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Dershowitz: “We’d Have a Constitutional Crisis” If Trump Was Charged With Obstruction

James Comey, left, testifies during a Senate Judiciary Committee hearing on July 8, 2015. Robert Mueller, right, testifies before the Senate Judiciary Committee on June 19, 2013. (Photos: Reuters)
James Comey, left, testifies during a Senate Judiciary Committee hearing on July 8, 2015. Robert Mueller, right, testifies before the Senate Judiciary Committee on June 19, 2013. (Photos: Reuters)

James Comey, left, testifies during a Senate Judiciary Committee hearing on July 8, 2015. Robert Mueller, right, testifies before the Senate Judiciary Committee on June 19, 2013. (Photos: Reuters)

Liberal Harvard Law Professor Alan Dershowitz said “we’d have a constitutional crisis” if President Donald Trump was charged with obstruction of justice. Democrats have hoped Special Counsel Robert Mueller III at least recommends obstruction charges for firing former FBI director James Comey, who claimed he was asked to drop the investigation.

“And I think if Congress ever were to charge him with obstruction of justice for exercising his constitutional authority under Article II, we’d have a constitutional crisis,” Professor Dershowitz said on “Fox and Friends” Monday morning. “You cannot charge a President with obstruction of justice for exercising his constitutional power.”

Senator Dianne Feinstein, D-Calif., under electoral pressure from the Left in her own party, said she believes an obstruction of justice case is forming against President Trump. Professor Dershowitz said “Senator Feinstein simply doesn’t know what she’s talking about when she claims firing the director amounts to obstruction of justice,” adding “a President is completely authorized to do under the Constitution.”

As People’s Pundit Daily (PPD) previously reported, legal experts on both sides of the aisle say Mr. Comey put himself in legal jeopardy and failed to pin obstruction of justice on President Trump.

Liberal law professor Jonathan Turley agreed with Professor Dershowitz, saying Mr. Comey’s testimony “actually helped Trump and his legal case.” He said that even if we accept his version of events he “did not describe a crime or an impeachable offense.”

“Comey also confirmed that Trump only expressed a ‘hope’ that the Flynn investigation would end — a statement that Trump made repeatedly publicly,” Professor Turley commented in a response. “Again, however, having a duplicitous or dishonest nature is not an impeachable offense. Indeed, if that standard were applied in Washington generally, it would be a ghost town.”

Professor Dershowitz previously expressed serious concerns over the handling of the Russia investigation. He opposes the special counsel on the basis that it is “backward” investigation, meaning it started without any crime even being committed.

Mr. Dershowitz likened the inquiry to the words of Joseph Stalin’s secret police chief, Lavrentiy Beria: “Show me the man and I’ll find you the crime.”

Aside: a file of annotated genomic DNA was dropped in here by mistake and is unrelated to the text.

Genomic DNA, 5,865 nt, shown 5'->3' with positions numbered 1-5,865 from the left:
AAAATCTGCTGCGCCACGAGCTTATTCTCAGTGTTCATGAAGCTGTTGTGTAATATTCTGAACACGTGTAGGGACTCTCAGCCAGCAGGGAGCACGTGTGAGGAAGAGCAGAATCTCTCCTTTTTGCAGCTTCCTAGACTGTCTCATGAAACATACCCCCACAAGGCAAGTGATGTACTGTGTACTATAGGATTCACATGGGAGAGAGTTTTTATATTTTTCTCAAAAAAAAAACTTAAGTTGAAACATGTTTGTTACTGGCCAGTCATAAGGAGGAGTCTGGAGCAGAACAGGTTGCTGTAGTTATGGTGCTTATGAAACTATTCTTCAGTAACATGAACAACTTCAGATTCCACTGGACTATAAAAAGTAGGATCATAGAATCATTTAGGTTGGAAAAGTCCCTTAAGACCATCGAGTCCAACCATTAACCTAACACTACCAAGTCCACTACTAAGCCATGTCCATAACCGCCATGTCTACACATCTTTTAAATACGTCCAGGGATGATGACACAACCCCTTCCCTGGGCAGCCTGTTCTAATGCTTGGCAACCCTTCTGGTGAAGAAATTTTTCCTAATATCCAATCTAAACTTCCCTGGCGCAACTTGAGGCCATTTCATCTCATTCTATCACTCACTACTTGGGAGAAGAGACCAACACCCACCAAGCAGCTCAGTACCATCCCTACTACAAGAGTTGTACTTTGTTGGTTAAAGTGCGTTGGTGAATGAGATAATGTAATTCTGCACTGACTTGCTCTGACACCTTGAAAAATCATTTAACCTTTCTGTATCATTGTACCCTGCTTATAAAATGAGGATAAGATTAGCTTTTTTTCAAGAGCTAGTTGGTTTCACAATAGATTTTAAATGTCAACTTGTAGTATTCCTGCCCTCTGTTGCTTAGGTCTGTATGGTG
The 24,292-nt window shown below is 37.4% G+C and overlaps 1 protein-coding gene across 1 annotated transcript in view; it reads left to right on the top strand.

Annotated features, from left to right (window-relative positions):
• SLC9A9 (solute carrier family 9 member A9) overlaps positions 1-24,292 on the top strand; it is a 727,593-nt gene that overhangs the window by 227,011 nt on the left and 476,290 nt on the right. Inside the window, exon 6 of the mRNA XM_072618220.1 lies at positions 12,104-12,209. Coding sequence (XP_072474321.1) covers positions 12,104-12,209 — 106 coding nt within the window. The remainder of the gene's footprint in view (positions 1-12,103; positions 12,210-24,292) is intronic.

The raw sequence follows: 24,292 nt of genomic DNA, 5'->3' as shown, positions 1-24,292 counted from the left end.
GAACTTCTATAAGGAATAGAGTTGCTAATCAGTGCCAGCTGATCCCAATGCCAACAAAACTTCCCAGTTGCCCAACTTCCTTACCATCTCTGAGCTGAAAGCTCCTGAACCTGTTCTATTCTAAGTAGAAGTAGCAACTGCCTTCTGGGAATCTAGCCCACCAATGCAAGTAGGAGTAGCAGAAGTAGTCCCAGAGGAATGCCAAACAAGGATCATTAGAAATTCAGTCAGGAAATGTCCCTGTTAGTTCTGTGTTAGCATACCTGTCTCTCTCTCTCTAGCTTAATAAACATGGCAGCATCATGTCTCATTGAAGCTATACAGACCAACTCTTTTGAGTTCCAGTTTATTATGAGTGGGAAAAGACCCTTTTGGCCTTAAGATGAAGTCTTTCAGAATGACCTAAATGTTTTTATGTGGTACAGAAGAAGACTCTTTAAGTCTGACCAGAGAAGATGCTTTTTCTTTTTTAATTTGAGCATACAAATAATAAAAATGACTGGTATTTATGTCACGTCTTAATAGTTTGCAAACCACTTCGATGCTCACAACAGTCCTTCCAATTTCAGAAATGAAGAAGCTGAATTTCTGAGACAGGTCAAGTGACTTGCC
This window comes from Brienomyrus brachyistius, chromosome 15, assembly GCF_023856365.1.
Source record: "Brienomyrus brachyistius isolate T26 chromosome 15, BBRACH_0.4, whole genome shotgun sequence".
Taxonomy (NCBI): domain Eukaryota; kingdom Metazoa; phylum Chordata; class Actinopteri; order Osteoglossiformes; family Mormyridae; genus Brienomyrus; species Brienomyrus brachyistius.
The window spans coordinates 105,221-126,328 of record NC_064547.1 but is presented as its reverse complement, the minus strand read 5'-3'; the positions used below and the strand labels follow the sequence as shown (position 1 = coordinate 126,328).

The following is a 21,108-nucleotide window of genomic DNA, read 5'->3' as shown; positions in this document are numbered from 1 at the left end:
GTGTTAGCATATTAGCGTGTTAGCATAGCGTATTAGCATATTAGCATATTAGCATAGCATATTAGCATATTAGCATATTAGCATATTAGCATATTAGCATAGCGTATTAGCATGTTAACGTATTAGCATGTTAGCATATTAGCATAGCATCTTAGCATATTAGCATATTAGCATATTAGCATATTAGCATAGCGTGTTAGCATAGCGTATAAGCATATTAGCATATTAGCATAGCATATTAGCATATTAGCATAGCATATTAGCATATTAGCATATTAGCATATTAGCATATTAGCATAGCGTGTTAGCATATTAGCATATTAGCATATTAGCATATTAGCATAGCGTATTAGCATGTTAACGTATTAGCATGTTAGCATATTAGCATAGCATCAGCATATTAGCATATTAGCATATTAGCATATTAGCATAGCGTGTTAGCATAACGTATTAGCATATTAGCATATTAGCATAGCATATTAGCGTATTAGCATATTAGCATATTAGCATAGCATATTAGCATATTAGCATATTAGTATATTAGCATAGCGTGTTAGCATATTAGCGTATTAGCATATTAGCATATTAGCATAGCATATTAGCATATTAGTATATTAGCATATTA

Greg Jarrett, a former defense attorney who is now an anchor at Fox News, elaborated on the actual law, which is not only defined by the statute but also affirmed by the U.S. Supreme Court in the 2005 case of Arthur Anderson v. United States.

“James Comey’s public testimony exonerates President Trump of obstruction of justice. To put it simply, ‘hoping’ that something happens is not a crime,” Mr. Jarrett wrote. “The law demands much more than that. Felony obstruction requires that the person seeking to obstruct a law enforcement investigation act ‘corruptly.’”

“The statute specifically defines what that includes: threats, lies, bribes, destruction of documents, and altering or concealing evidence,” he added. “None of that is alleged by Comey.”

Speaking of Arthur Anderson vs United States, the convictions in the high-profile case were unanimously overturned by the U.S. Supreme Court.

Andrew Weissmann, who was hired by Mr. Mueller despite having has a history of serious ethics violations, gave jury instructions that removed criminal intent from the law and improperly portrayed the law Andersen was charged with breaking. Ethics complaints also said Mr. Weissman “plainly suppressed” evidence favorable to the defense.

“For obstruction of justice by the President, you need clearly illegal acts. With Nixon, hush money paid, telling people to lie, destroying evidence. Even with Clinton they said that he tried to influence potential witnesses not to tell the truth,” Professor Dershowitz added. “But there’s never been a case in history where a President has been charged with obstruction of justice for merely exercising his constitutional authority.”

“That would cause a constitutional crisis in the United States.”

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Latest comment

  • Let’s just face it, you got a special prosecutor Mueller that ate up the national treasury to haul in a catch. So, being the motivated fisherman, he comes into port towing Flynn. The great hope is that Flynn will take out Trump. So far, it’s just been a really expensive expedition. Ken Starr was sent on a similar voyage using Whitewater as the launch, gazillions of dollars later he comes into port towing Monica behind him. Apparently there’s a lot of money laying around in DC for these fishing expeditions. But just in terms of accounting special prosecutors are a total waste of dollars. That whole gambit just creates an institutional incentive to produce a result no matter how ludicrous. And who pays? The public pays for the partisan party goers. We foot the bill. If the swamp rats want a special prosecutor, let them pay for it out of pocket.